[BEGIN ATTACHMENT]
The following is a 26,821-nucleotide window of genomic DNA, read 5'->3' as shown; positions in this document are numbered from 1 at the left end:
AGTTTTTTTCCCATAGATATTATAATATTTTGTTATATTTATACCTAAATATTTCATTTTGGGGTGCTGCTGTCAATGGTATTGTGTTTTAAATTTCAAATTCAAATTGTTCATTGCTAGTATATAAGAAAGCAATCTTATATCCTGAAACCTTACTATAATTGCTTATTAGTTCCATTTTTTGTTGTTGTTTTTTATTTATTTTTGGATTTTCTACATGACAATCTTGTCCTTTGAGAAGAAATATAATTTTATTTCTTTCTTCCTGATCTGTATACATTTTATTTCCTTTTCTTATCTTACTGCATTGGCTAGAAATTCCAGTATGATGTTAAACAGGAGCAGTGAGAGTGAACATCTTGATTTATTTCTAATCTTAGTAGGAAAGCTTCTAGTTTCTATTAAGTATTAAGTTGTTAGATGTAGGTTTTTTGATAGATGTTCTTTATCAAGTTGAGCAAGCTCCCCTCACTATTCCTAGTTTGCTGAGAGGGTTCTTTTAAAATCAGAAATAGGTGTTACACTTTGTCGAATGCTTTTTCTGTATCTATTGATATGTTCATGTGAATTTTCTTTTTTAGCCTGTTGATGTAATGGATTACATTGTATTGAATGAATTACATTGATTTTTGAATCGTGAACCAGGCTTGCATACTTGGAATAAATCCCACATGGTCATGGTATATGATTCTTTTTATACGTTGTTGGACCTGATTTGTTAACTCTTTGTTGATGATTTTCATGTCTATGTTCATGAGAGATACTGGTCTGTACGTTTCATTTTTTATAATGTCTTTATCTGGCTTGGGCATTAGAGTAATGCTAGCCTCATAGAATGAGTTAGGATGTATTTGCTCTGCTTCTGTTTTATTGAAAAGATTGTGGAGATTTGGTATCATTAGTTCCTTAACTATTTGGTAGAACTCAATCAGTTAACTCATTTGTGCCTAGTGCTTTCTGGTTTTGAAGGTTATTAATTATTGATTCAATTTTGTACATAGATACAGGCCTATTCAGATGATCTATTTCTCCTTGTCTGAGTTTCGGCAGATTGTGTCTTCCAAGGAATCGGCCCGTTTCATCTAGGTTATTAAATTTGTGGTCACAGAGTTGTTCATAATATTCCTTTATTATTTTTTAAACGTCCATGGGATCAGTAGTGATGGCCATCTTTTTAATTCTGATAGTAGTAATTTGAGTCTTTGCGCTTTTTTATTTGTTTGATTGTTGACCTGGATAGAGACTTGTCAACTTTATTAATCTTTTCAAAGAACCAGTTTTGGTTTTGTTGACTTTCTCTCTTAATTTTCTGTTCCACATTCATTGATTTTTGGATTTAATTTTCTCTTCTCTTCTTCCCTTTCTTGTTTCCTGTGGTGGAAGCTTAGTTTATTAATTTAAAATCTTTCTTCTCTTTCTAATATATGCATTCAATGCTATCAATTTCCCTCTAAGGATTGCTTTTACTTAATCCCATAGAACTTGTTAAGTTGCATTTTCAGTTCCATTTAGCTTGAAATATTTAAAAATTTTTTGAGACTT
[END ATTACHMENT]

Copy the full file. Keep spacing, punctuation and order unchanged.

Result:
The following is a 26,821-nucleotide window of genomic DNA, read 5'->3' as shown; positions in this document are numbered from 1 at the left end:
AGTTTTTTTCCCATAGATATTATAATATTTTGTTATATTTATACCTAAATATTTCATTTTGGGGTGCTGCTGTCAATGGTATTGTGTTTTAAATTTCAAATTCAAATTGTTCATTGCTAGTATATAAGAAAGCAATCTTATATCCTGAAACCTTACTATAATTGCTTATTAGTTCCATTTTTTGTTGTTGTTTTTTATTTATTTTTGGATTTTCTACATGACAATCTTGTCCTTTGAGAAGAAATATAATTTTATTTCTTTCTTCCTGATCTGTATACATTTTATTTCCTTTTCTTATCTTACTGCATTGGCTAGAAATTCCAGTATGATGTTAAACAGGAGCAGTGAGAGTGAACATCTTGATTTATTTCTAATCTTAGTAGGAAAGCTTCTAGTTTCTATTAAGTATTAAGTTGTTAGATGTAGGTTTTTTGATAGATGTTCTTTATCAAGTTGAGCAAGCTCCCCTCACTATTCCTAGTTTGCTGAGAGGGTTCTTTTAAAATCAGAAATAGGTGTTACACTTTGTCGAATGCTTTTTCTGTATCTATTGATATGTTCATGTGAATTTTCTTTTTTAGCCTGTTGATGTAATGGATTACATTGTATTGAATGAATTACATTGATTTTTGAATCGTGAACCAGGCTTGCATACTTGGAATAAATCCCACATGGTCATGGTATATGATTCTTTTTATACGTTGTTGGACCTGATTTGTTAACTCTTTGTTGATGATTTTCATGTCTATGTTCATGAGAGATACTGGTCTGTACGTTTCATTTTTTATAATGTCTTTATCTGGCTTGGGCATTAGAGTAATGCTAGCCTCATAGAATGAGTTAGGATGTATTTGCTCTGCTTCTGTTTTATTGAAAAGATTGTGGAGATTTGGTATCATTAGTTCCTTAACTATTTGGTAGAACTCAATCAGTTAACTCATTTGTGCCTAGTGCTTTCTGGTTTTGAAGGTTATTAATTATTGATTCAATTTTGTACATAGATACAGGCCTATTCAGATGATCTATTTCTCCTTGTCTGAGTTTCGGCAGATTGTGTCTTCCAAGGAATCGGCCCGTTTCATCTAGGTTATTAAATTTGTGGTCACAGAGTTGTTCATAATATTCCTTTATTATTTTTTAAACGTCCATGGGATCAGTAGTGATGGCCATCTTTTTAATTCTGATAGTAGTAATTTGAGTCTTTGCGCTTTTTTATTTGTTTGATTGTTGACCTGGATAGAGACTTGTCAACTTTATTAATCTTTTCAAAGAACCAGTTTTGGTTTTGTTGACTTTCTCTCTTAATTTTCTGTTCCACATTCATTGATTTTTGGATTTAATTTTCTCTTCTCTTCTTCCCTTTCTTGTTTCCTGTGGTGGAAGCTTAGTTTATTAATTTAAAATCTTTCTTCTCTTTCTAATATATGCATTCAATGCTATCAATTTCCCTCTAAGGATTGCTTTTACTTAATCCCATAGAACTTGTTAAGTTGCATTTTCAGTTCCATTTAGCTTGAAATATTTAAAAATTTTTTGAGACTT